The dissolved COD in the wastewater as well as the meteorological conditions (sun irradiation and rainfall), mainly caused the oscillation in MFC's output. The daily temperature and water flow variations had a negligible effect.
Floating MFCs reached a power peak in about 2 weeks from the installation and do not need maintenance during the whole experimental period. Photosynthetic species (bacteria, microalgae, and plants) growing on the floating MFCs have a positive effect, both as visual impact and in avoiding mud encrustation on the cathodes. These aspects allowed a long-time operation of the MFCs. On the contrary, sludge accumulation on the cathodes of both tubular and flat MFCs resulted in a much-reduced output and most critically required prevention in future designs of MFC's as sensors and energy harvesters. A new, simple low-energy remote transmission system (LORA) successfully tested, shows great promise for a cost-effective way of data transmission that could be implemented in monitoring and controlling water quality based on floating MFCs.
A single unit of Flat-large MFCs and boats can guarantee energy enough for daily remote transmission of signals from the tested system, although not continuously.
The simplicity in setting up such a monitoring system lends itself well-toward the development of citizen science and for remote environmental control.
Data Availability Statement
All datasets generated for this study are included in the article/Supplementary Material.
PC: experiment design, analyses of data, writing parts, and revising the manuscript. IG: MFC prototypes building, data acquisition and elaboration, writing part of the article, and final approval of the version to be submitted. II: design of the test, interpretation of data, revising of the manuscript, and final approval of the version to be submitted. FP: supervision of the experiment in plant, revising the manuscript, and final approval of the version to be submitted. JG: contribution on biological aspects revising of the manuscript, and final approval of the version to be submitted. PB: set-up of data acquisition and transmission device, writing a part of the manuscript, and final approval of the version to be submitted.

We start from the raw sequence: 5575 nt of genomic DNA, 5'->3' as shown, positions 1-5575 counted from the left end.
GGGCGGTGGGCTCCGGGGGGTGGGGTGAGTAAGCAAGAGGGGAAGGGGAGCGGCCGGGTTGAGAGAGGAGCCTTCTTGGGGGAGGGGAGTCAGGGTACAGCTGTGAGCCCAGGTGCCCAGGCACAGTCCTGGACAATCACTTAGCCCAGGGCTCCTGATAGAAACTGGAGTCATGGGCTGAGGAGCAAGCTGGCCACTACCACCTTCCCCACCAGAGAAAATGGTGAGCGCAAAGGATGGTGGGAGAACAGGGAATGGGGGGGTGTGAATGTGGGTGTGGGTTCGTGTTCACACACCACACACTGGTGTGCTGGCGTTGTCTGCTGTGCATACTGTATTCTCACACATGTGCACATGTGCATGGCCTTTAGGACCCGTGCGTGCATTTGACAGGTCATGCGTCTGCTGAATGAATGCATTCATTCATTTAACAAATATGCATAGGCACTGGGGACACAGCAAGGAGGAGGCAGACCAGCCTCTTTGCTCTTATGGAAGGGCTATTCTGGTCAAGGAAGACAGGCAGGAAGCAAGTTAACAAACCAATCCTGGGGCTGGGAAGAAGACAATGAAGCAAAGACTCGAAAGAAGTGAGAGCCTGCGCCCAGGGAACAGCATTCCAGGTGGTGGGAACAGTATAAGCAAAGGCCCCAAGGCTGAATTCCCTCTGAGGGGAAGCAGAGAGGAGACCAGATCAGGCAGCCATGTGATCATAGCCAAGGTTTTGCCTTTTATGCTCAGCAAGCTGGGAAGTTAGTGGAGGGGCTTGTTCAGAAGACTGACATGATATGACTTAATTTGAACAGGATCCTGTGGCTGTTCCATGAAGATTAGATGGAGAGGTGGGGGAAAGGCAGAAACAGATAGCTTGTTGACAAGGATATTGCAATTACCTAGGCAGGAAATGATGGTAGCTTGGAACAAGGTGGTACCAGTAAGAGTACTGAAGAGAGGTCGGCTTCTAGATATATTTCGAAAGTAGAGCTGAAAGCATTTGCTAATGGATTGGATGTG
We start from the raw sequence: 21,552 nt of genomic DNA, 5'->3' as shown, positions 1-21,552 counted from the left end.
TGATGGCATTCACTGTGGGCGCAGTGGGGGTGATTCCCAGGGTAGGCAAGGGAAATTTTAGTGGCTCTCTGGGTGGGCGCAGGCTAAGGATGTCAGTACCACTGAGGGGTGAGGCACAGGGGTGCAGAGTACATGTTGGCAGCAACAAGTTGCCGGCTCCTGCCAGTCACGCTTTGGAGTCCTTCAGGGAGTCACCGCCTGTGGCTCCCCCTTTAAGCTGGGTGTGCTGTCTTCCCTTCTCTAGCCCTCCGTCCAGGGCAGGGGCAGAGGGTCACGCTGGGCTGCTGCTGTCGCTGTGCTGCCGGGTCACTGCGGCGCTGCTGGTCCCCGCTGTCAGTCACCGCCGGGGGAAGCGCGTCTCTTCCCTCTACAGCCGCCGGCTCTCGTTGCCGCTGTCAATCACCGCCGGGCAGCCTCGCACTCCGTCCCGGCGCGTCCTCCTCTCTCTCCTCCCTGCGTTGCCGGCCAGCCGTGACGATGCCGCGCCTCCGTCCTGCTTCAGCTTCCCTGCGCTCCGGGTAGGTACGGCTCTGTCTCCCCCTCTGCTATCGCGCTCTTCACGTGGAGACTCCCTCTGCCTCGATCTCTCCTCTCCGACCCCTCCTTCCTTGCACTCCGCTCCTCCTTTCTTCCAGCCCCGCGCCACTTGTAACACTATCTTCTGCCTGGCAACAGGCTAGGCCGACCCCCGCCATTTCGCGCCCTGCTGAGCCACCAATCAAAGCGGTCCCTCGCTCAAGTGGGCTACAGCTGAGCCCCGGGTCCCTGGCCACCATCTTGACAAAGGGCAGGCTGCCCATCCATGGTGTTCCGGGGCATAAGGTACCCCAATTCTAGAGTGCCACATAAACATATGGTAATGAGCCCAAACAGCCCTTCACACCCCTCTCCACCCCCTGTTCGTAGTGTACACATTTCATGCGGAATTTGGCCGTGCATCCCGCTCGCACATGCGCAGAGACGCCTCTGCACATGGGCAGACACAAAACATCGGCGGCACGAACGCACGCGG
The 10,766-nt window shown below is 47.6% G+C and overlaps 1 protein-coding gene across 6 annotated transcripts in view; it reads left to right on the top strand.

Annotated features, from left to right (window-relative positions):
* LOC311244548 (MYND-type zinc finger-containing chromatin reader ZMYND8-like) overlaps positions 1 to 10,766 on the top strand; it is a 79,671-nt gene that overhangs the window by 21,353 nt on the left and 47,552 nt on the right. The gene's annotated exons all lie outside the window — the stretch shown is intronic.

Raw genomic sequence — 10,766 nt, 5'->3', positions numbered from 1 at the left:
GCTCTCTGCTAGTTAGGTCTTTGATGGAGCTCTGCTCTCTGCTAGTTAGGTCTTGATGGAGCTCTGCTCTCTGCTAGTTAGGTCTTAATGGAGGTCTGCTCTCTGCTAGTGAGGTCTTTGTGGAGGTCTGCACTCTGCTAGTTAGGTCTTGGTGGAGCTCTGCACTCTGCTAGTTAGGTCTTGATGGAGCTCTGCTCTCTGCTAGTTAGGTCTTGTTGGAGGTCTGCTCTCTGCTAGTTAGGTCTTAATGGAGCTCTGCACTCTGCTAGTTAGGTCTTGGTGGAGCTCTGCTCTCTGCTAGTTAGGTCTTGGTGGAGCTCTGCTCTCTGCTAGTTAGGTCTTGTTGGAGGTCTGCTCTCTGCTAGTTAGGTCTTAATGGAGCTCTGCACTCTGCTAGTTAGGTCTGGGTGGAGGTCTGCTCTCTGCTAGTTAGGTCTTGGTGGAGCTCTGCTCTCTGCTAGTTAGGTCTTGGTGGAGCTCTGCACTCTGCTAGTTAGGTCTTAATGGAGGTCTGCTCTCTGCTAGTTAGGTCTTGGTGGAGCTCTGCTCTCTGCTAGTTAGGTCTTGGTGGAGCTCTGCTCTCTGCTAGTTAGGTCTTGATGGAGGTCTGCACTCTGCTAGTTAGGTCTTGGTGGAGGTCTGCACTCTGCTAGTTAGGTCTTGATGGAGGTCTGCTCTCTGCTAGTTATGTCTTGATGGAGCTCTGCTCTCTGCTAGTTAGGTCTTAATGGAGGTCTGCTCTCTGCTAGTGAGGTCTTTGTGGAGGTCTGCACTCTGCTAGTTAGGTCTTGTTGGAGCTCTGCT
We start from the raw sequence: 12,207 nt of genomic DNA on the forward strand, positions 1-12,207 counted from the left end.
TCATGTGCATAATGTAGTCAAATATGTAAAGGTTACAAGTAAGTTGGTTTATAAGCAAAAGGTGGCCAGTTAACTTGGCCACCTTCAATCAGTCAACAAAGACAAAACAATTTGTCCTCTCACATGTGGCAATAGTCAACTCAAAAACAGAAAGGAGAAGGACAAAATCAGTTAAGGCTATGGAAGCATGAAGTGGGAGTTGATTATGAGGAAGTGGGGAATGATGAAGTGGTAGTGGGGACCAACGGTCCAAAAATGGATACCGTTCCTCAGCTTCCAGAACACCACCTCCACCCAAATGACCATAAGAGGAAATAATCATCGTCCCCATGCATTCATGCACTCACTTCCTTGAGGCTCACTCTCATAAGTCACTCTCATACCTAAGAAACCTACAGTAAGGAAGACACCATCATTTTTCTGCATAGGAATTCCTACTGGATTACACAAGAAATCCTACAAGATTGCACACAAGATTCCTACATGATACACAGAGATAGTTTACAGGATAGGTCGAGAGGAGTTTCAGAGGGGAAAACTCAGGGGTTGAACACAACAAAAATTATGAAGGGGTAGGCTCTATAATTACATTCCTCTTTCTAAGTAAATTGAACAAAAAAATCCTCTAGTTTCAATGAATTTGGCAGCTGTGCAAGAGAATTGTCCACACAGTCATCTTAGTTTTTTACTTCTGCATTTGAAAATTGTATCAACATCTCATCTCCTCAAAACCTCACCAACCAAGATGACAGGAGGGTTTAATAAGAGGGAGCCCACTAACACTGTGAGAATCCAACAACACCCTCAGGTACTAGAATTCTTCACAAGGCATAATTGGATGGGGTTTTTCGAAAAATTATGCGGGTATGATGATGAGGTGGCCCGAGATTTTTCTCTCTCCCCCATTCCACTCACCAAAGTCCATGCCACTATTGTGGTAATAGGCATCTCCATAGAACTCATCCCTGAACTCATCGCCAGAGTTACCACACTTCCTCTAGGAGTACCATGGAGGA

This work has been financed by the Research Fund for the Italian Electrical System in compliance with the Decree of Minister of Economic Development April 16, 2018. The work done for the boat MFC made in the Bristol BioEnergy Centre, has been funded by the Bill & Melinda Gates Foundation (Grant No. OPP1094890) and the EPSRC, UK (Grant No. EP/L002132/1).
Conflict of Interest
PC was employed by company Ricerca sul Sistema Energetico – RSE SpA. FP was employed by company MilanoDepur SpA.
The remaining authors declare that the research was conducted in the absence of any commercial or financial relationships that could be construed as a potential conflict of interest.
The Supplementary Material for this article can be found online at: https://www.frontiersin.org/articles/10.3389/fenrg.2019.00119/full#supplementary-material
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Keywords: floating microbial fuel cells, wastewaters monitoring, low-energy remote data transmission, in-field MFC tests, anossic wastewater, long term field operation
Citation: Cristiani P, Gajda I, Greenman J, Pizza F, Bonelli P and Ieropoulos I (2019) Long Term Feasibility Study of In-field Floating Microbial Fuel Cells for Monitoring Anoxic Wastewater and Energy Harvesting. Front. Energy Res. 7:119. doi: 10.3389/fenrg.2019.00119
Received: 15 March 2019; Accepted: 11 October 2019;
Published: 01 November 2019.
Edited by:Eileen Hao Yu, Newcastle University, United Kingdom
Copyright © 2019 Cristiani, Gajda, Greenman, Pizza, Bonelli and Ieropoulos. This is an open-access article distributed under the terms of the Creative Commons Attribution License (CC BY). The use, distribution or reproduction in other forums is permitted, provided the original author(s) and the copyright owner(s) are credited and that the original publication in this journal is cited, in accordance with accepted academic practice. No use, distribution or reproduction is permitted which does not comply with these terms.
*Correspondence: Pierangela Cristiani, email@example.com